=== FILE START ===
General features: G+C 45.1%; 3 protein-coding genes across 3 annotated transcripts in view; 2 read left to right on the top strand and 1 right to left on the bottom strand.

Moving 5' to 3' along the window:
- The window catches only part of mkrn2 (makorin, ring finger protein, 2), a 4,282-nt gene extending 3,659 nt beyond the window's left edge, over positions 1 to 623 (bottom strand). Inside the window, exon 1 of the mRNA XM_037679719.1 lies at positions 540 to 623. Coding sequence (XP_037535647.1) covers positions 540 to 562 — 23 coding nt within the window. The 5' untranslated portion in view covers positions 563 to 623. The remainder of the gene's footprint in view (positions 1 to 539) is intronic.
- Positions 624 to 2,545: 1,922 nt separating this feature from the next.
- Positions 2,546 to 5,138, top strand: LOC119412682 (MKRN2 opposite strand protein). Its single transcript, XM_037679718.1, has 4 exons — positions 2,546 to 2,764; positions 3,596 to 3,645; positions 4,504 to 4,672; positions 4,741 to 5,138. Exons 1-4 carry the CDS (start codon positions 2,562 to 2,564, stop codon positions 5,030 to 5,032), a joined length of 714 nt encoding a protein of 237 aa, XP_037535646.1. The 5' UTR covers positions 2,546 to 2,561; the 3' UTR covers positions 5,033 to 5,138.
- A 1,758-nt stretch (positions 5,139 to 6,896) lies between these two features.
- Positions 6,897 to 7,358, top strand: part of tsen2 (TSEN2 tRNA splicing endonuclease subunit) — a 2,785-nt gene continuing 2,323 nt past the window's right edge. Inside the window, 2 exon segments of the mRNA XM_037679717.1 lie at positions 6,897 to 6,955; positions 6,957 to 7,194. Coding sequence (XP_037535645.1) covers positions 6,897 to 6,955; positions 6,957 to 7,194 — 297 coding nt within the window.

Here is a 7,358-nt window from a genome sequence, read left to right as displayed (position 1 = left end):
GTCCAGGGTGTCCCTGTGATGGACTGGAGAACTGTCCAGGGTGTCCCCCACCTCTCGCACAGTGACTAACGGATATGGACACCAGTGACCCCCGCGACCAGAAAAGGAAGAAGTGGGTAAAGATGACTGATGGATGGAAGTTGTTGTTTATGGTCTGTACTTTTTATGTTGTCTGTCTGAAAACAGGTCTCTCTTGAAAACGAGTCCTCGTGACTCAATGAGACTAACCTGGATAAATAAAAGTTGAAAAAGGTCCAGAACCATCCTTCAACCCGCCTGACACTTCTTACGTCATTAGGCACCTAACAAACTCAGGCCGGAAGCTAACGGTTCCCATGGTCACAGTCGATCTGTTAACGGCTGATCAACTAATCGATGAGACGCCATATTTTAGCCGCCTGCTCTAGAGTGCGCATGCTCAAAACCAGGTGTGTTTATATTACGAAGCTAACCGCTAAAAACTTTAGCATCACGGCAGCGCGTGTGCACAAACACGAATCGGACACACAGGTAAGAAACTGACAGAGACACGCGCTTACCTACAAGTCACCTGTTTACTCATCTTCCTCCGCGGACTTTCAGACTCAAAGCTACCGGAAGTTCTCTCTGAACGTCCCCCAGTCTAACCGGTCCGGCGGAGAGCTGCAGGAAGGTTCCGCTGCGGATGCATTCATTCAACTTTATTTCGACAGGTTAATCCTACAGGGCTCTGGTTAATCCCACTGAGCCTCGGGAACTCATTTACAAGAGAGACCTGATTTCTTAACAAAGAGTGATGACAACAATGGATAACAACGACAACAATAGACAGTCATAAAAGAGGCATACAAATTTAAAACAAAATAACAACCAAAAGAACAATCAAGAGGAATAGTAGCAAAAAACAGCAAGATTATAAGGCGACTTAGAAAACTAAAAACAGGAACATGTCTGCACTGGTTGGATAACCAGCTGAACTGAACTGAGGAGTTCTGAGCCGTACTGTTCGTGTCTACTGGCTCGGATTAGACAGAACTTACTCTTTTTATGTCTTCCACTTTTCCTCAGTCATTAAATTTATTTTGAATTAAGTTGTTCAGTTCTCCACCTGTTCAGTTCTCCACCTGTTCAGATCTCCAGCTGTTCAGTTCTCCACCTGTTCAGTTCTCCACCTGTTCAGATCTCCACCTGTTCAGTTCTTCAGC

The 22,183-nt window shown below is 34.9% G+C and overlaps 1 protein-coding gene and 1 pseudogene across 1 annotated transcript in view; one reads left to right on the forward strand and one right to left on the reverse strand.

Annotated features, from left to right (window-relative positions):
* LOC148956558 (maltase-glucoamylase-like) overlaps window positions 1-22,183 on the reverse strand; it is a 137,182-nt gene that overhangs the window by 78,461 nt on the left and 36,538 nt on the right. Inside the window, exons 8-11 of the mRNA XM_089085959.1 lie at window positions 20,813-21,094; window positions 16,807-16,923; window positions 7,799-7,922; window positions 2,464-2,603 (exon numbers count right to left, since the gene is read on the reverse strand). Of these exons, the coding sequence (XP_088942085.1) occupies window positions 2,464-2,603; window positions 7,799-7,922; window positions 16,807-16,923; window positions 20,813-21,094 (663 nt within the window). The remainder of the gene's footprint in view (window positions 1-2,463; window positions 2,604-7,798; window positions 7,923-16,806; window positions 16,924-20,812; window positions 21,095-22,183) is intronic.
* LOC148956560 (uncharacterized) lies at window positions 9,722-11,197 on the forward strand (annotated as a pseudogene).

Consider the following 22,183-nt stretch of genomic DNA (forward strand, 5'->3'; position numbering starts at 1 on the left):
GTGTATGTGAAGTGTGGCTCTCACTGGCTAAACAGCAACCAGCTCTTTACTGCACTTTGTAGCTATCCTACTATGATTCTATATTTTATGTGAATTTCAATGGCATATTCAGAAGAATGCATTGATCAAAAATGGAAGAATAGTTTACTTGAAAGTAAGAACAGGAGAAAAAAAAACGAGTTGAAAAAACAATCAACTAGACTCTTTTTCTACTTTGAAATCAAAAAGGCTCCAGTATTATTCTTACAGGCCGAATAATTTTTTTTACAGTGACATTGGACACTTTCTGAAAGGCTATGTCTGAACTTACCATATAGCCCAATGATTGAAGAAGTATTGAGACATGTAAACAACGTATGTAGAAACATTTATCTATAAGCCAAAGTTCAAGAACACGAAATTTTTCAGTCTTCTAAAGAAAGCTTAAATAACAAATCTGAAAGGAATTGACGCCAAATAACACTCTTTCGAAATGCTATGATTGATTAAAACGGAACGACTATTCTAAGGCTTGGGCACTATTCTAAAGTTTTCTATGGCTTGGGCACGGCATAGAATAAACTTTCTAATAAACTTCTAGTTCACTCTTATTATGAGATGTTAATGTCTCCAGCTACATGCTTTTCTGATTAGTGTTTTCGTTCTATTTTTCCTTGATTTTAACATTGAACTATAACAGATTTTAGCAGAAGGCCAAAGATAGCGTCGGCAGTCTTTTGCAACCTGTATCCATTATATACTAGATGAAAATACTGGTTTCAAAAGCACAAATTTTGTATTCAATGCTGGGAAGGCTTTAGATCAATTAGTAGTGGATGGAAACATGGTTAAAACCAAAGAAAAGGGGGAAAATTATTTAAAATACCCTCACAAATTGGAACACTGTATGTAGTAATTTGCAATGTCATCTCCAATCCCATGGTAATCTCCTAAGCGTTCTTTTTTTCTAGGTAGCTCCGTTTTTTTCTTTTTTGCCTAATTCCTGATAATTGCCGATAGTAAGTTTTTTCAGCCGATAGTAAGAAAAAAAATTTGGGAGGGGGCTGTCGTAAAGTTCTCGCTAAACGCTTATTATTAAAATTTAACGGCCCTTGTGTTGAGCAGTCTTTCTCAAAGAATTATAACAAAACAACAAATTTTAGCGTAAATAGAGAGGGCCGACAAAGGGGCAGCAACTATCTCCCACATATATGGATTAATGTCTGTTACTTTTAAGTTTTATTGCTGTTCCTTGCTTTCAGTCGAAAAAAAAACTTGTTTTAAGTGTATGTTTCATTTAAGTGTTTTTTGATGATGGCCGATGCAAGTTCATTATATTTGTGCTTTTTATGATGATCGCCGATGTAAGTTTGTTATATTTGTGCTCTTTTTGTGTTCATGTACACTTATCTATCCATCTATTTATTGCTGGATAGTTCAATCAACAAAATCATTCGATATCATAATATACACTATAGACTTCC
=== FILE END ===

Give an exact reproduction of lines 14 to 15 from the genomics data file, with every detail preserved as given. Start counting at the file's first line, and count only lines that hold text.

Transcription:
Consider the following 22,183-nt stretch of genomic DNA (forward strand, 5'->3'; position numbering starts at 1 on the left):
GTGTATGTGAAGTGTGGCTCTCACTGGCTAAACAGCAACCAGCTCTTTACTGCACTTTGTAGCTATCCTACTATGATTCTATATTTTATGTGAATTTCAATGGCATATTCAGAAGAATGCATTGATCAAAAATGGAAGAATAGTTTACTTGAAAGTAAGAACAGGAGAAAAAAAAACGAGTTGAAAAAACAATCAACTAGACTCTTTTTCTACTTTGAAATCAAAAAGGCTCCAGTATTATTCTTACAGGCCGAATAATTTTTTTTACAGTGACATTGGACACTTTCTGAAAGGCTATGTCTGAACTTACCATATAGCCCAATGATTGAAGAAGTATTGAGACATGTAAACAACGTATGTAGAAACATTTATCTATAAGCCAAAGTTCAAGAACACGAAATTTTTCAGTCTTCTAAAGAAAGCTTAAATAACAAATCTGAAAGGAATTGACGCCAAATAACACTCTTTCGAAATGCTATGATTGATTAAAACGGAACGACTATTCTAAGGCTTGGGCACTATTCTAAAGTTTTCTATGGCTTGGGCACGGCATAGAATAAACTTTCTAATAAACTTCTAGTTCACTCTTATTATGAGATGTTAATGTCTCCAGCTACATGCTTTTCTGATTAGTGTTTTCGTTCTATTTTTCCTTGATTTTAACATTGAACTATAACAGATTTTAGCAGAAGGCCAAAGATAGCGTCGGCAGTCTTTTGCAACCTGTATCCATTATATACTAGATGAAAATACTGGTTTCAAAAGCACAAATTTTGTATTCAATGCTGGGAAGGCTTTAGATCAATTAGTAGTGGATGGAAACATGGTTAAAACCAAAGAAAAGGGGGAAAATTATTTAAAATACCCTCACAAATTGGAACACTGTATGTAGTAATTTGCAATGTCATCTCCAATCCCATGGTAATCTCCTAAGCGTTCTTTTTTTCTAGGTAGCTCCGTTTTTTTCTTTTTTGCCTAATTCCTGATAATTGCCGATAGTAAGTTTTTTCAGCCGATAGTAAGAAAAAAAATTTGGGAGGGGGCTGTCGTAAAGTTCTCGCTAAACGCTTATTATTAAAATTTAACGGCCCTTGTGTTGAGCAGTCTTTCTCAAAGAATTATAACAAAACAACAAATTTTAGCGTAAATAGAGAGGGCCGACAAAGGGGCAGCAACTATCTCCCACATATATGGATTAATGTCTGTTACTTTTAAGTTTTATTGCTGTTCCTTGCTTTCAGTCGAAAAAAAAACTTGTTTTAAGTGTATGTTTCATTTAAGTGTTTTTTGATGATGGCCGATGCAAGTTCATTATATTTGTGCTTTTTATGATGATCGCCGATGTAAGTTTGTTATATTTGTGCTCTTTTTGTGTTCATGTACACTTATCTATCCATCTATTTATTGCTGGATAGTTCAATCAACAAAATCATTCGATATCATAATATACACTATAGACTTCC